New Pronatalism? Family Policy in Post-Soviet Russia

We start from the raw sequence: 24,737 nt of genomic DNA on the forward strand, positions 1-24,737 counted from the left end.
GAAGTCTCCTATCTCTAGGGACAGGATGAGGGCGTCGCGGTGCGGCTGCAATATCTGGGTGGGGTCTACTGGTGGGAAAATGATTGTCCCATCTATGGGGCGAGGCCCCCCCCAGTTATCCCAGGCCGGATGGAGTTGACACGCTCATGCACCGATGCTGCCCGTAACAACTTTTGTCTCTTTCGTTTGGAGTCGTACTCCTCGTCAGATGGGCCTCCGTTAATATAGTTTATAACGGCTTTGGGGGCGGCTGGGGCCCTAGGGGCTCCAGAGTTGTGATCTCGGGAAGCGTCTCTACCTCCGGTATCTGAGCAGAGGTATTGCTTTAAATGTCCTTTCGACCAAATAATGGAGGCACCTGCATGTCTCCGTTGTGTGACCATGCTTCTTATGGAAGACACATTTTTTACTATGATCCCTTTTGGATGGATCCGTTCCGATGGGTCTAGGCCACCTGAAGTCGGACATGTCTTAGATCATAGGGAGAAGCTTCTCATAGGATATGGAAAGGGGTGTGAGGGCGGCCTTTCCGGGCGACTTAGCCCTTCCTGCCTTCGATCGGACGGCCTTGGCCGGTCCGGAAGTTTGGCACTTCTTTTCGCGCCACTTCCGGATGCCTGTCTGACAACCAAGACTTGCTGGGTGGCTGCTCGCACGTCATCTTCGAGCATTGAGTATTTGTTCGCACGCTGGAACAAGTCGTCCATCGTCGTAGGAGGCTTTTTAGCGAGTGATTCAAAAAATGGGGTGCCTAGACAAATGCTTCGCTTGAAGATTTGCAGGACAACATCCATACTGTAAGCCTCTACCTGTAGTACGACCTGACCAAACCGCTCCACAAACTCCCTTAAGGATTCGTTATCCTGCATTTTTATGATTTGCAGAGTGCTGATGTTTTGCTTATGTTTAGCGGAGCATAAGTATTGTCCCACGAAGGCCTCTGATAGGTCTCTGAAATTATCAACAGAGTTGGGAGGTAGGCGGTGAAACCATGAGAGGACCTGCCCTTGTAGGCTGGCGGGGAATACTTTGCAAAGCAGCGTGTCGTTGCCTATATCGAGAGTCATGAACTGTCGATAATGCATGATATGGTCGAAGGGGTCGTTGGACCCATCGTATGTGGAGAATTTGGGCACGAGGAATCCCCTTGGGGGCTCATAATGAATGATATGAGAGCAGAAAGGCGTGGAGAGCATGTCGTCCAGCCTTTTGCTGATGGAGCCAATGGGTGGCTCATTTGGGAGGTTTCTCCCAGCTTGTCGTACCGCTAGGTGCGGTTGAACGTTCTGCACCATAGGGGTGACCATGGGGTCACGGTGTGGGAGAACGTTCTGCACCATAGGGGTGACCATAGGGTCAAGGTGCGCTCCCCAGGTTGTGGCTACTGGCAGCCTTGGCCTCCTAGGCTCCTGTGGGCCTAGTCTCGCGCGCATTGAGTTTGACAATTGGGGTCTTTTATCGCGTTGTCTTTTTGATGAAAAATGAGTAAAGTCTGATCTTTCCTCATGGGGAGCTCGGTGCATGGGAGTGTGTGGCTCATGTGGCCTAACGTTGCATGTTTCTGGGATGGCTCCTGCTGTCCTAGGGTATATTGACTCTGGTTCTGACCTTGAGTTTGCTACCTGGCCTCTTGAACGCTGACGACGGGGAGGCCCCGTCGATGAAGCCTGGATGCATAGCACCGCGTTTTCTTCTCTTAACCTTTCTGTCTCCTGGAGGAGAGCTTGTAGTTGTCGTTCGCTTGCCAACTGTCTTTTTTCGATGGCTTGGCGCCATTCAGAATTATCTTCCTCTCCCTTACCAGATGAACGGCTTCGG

This paper analyzes contemporary Russian family policy, focusing on the state’s ideological orientation and the political measures it has taken with regard to the family as a social institution. Documents representing official and normative discourse of family policy in contemporary Russia serve here as data for the study. The paper identifies stages of the formation and realization of Russian family policy. Analysis of these stages shows that, neither at the level of ideology nor in terms of specific tools of implementation, is this policy coherent. A pronatalist strategy ensures that many real problems faced by families stay on the periphery of family policy. This paper maintains that Russian family policy should take into account the diversity of modern forms of family relationships and increase societal support for citizens with family responsibilities, not limited to only family financial support.